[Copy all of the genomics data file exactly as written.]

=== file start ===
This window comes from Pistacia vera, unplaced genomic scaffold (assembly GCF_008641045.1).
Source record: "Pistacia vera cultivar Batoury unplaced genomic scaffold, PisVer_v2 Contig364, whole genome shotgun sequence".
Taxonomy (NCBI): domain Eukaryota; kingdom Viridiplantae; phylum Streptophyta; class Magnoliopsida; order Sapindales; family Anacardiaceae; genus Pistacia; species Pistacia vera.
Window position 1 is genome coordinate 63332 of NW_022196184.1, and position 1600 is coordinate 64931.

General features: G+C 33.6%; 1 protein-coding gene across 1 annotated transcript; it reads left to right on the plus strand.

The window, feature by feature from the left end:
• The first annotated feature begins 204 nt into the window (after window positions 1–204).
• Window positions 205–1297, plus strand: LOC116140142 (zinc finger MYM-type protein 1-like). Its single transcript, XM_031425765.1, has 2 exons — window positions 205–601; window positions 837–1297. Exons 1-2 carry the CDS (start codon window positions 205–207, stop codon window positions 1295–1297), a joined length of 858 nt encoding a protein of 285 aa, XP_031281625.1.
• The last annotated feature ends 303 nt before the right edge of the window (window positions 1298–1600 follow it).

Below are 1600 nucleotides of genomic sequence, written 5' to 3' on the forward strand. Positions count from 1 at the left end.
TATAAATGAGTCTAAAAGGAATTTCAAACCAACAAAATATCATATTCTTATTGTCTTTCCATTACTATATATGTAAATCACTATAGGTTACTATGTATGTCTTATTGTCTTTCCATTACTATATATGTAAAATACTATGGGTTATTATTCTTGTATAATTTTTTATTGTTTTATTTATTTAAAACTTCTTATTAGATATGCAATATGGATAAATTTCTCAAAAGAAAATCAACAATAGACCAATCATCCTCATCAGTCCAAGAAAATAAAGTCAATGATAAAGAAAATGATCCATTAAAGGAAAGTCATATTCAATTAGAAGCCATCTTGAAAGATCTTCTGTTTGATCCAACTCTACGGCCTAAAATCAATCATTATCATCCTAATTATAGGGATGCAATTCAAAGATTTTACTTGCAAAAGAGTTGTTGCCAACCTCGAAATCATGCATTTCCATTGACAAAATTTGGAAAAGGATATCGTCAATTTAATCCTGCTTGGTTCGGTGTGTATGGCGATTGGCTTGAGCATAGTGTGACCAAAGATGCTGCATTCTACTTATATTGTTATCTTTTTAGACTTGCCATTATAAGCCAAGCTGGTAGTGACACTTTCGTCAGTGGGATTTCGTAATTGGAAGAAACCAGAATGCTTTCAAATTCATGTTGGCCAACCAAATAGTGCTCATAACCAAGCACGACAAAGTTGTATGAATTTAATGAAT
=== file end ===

This window comes from Pistacia vera, unplaced genomic scaffold (assembly GCF_008641045.1).
Source record: "Pistacia vera cultivar Batoury unplaced genomic scaffold, PisVer_v2 Contig364, whole genome shotgun sequence".
Taxonomy (NCBI): domain Eukaryota; kingdom Viridiplantae; phylum Streptophyta; class Magnoliopsida; order Sapindales; family Anacardiaceae; genus Pistacia; species Pistacia vera.
Window position 1 is genome coordinate 63332 of NW_022196184.1, and position 1600 is coordinate 64931.

General features: G+C 33.6%; 1 protein-coding gene across 1 annotated transcript; it reads left to right on the plus strand.

The window, feature by feature from the left end:
• The first annotated feature begins 204 nt into the window (after window positions 1–204).
• Window positions 205–1297, plus strand: LOC116140142 (zinc finger MYM-type protein 1-like). Its single transcript, XM_031425765.1, has 2 exons — window positions 205–601; window positions 837–1297. Exons 1-2 carry the CDS (start codon window positions 205–207, stop codon window positions 1295–1297), a joined length of 858 nt encoding a protein of 285 aa, XP_031281625.1.
• The last annotated feature ends 303 nt before the right edge of the window (window positions 1298–1600 follow it).

Below are 1600 nucleotides of genomic sequence, written 5' to 3' on the forward strand. Positions count from 1 at the left end.
TATAAATGAGTCTAAAAGGAATTTCAAACCAACAAAATATCATATTCTTATTGTCTTTCCATTACTATATATGTAAATCACTATAGGTTACTATGTATGTCTTATTGTCTTTCCATTACTATATATGTAAAATACTATGGGTTATTATTCTTGTATAATTTTTTATTGTTTTATTTATTTAAAACTTCTTATTAGATATGCAATATGGATAAATTTCTCAAAAGAAAATCAACAATAGACCAATCATCCTCATCAGTCCAAGAAAATAAAGTCAATGATAAAGAAAATGATCCATTAAAGGAAAGTCATATTCAATTAGAAGCCATCTTGAAAGATCTTCTGTTTGATCCAACTCTACGGCCTAAAATCAATCATTATCATCCTAATTATAGGGATGCAATTCAAAGATTTTACTTGCAAAAGAGTTGTTGCCAACCTCGAAATCATGCATTTCCATTGACAAAATTTGGAAAAGGATATCGTCAATTTAATCCTGCTTGGTTCGGTGTGTATGGCGATTGGCTTGAGCATAGTGTGACCAAAGATGCTGCATTCTACTTATATTGTTATCTTTTTAGACTTGCCATTATAAGCCAAGCTGGTAGTGACACTTTCGTCAGTGGGATTTCGTAATTGGAAGAAACCAGAATGCTTTCAAATTCATGTTGGCCAACCAAATAGTGCTCATAACCAAGCACGACAAAGTTGTATGAATTTAATGAAT